At His Lowest Point, Gay Man Finds Escape in Creating Music. “I’m Happier Than I’ve Ever Been.”

by Kelvin Bloodsaw

Hi, my name is Kelvin Bloodsaw. I’m from Martinez, California.

I grew up in Philadelphia. I was raised by my mom, single mother. We lived with my grandmother. Ever since I was young, I always sort of questioned my sexuality. I was just very unsure about it and really about myself. And I feel like from a very young age, a lot of my counterparts sorta picked up on that.

And so being so young and really unsure of myself and my sexuality and being labeled as such, it was really something that just sent me to, like, a very, very, very dark place. It took me a very long time to come out. I remember I spent most of my years obviously pretending to be straight, pretending to be someone that I’m not.

I think by the time I was 26, after years of just living in the closet, denying myself to live my truth and who I was, I randomly met this guy. It was just very easy for me to be around him. It was very easy for me to just feel comfortable, you know, being with another man. It was the first time I’d ever really experienced that in my life.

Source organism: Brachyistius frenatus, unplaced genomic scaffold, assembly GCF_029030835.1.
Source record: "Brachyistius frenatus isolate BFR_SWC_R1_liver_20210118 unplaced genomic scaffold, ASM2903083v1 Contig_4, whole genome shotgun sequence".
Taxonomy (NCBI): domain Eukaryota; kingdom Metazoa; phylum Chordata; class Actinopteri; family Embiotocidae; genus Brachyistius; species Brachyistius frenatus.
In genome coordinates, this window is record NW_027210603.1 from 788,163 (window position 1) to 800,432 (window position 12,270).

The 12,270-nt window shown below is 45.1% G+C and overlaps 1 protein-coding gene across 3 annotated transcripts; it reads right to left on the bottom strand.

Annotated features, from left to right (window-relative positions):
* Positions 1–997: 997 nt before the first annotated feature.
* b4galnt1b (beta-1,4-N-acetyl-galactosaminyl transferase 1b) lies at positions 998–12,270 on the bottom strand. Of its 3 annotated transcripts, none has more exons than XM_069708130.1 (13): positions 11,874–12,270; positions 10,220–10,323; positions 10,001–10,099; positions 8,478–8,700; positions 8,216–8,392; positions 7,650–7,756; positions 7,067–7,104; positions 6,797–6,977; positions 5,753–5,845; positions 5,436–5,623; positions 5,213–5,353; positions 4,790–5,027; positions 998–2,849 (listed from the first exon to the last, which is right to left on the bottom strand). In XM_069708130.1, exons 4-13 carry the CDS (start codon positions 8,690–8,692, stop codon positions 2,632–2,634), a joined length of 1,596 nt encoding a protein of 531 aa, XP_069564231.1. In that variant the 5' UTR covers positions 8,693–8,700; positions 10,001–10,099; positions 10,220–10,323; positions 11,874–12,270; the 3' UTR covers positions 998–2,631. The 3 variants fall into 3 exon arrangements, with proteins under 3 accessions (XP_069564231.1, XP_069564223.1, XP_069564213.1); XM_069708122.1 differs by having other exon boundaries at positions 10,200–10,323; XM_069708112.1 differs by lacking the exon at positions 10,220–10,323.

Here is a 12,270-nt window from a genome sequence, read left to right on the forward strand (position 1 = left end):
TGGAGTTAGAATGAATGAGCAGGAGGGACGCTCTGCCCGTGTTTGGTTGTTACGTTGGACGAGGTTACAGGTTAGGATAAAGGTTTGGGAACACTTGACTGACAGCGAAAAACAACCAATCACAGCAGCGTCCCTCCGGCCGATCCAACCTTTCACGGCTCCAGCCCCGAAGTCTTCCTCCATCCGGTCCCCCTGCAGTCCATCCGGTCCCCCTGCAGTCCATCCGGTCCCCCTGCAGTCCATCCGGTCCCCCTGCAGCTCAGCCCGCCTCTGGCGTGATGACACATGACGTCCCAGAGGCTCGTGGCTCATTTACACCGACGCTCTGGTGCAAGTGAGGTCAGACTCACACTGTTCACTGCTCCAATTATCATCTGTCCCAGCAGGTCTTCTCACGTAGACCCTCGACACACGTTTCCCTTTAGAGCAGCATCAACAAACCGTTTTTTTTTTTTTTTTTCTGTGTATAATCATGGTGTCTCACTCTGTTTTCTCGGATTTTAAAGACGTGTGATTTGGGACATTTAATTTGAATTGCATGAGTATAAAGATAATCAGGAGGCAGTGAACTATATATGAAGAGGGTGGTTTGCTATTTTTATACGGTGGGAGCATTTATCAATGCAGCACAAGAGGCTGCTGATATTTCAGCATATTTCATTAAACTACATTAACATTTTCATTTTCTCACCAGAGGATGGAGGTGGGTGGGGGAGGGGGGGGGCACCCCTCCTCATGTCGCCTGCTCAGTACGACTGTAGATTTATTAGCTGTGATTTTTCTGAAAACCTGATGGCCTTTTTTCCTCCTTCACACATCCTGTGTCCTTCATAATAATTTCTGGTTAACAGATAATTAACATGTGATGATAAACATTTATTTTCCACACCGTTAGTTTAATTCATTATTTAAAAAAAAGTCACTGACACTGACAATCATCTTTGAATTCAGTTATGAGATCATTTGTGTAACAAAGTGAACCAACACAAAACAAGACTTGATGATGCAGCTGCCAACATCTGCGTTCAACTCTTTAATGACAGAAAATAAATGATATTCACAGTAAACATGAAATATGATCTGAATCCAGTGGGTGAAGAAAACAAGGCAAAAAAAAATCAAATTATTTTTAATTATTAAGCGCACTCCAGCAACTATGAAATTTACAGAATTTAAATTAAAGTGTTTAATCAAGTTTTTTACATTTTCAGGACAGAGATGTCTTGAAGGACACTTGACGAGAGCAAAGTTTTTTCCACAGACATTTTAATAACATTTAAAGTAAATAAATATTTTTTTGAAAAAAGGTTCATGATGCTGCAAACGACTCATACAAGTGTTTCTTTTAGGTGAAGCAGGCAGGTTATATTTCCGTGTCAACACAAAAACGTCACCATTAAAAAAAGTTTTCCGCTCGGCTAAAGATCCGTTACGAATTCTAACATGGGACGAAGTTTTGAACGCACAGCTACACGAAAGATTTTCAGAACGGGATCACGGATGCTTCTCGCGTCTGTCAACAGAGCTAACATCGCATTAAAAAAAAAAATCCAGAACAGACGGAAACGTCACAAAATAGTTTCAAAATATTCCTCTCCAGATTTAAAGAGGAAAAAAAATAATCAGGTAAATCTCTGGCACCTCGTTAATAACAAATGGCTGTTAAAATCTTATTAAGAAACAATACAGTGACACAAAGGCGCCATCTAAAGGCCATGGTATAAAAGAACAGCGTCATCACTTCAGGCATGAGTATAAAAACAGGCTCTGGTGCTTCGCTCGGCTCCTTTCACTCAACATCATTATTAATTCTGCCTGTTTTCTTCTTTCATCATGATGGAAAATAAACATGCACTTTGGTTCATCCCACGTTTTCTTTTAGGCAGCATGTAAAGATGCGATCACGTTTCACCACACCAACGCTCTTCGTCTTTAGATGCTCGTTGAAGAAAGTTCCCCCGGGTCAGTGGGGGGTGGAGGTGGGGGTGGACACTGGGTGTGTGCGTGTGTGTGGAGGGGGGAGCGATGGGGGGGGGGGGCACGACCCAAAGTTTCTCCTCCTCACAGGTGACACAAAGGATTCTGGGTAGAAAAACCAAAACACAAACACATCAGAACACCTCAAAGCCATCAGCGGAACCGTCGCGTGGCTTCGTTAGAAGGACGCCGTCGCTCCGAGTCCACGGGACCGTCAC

Long story short, this individual helped me come out by chance. I was… he was at my house. I snuck him in. And my entire family came and I’m just like chilling in my room. He’s, like, getting out of the shower and they’re like, “Kelvin, who the hell is this like in our house?” It’s literally my mother and my father and my grandmother all standing over me in my room, like, asking me to explain. I thought I was going to die.

He sort of introduced himself, like, almost like as if he had known my family or that he had a right to be there and that I hadn’t stuck them in or whatnot. Naturally they kicked him out, but what that sort of did was pretty much usher my coming out.

My parents were very accepting as well as my grandmother. You know, during what was probably the scariest moment in my life, this guy was there for me and he was cool. And like, he talked to my parents and like, it just, it made everything feel okay. And I think that that particular experience for me personally is what sort of caused me to really bond with this individual.

You know, we started dating. Very quickly before I know it, when he was over my house all the time, I was over his house all the time. Things were good for about three or four months until I remember one particular day, I was at this career fair for, like, a new job. And I’m getting this phone call, I’m getting this phone call, I’m getting this phone call. And so I answer and it’s him and he’s like, “Oh, I need you to, like, come over. Like, I’m not feeling well. Like just… I need you to be here.” Blah, blah, blah.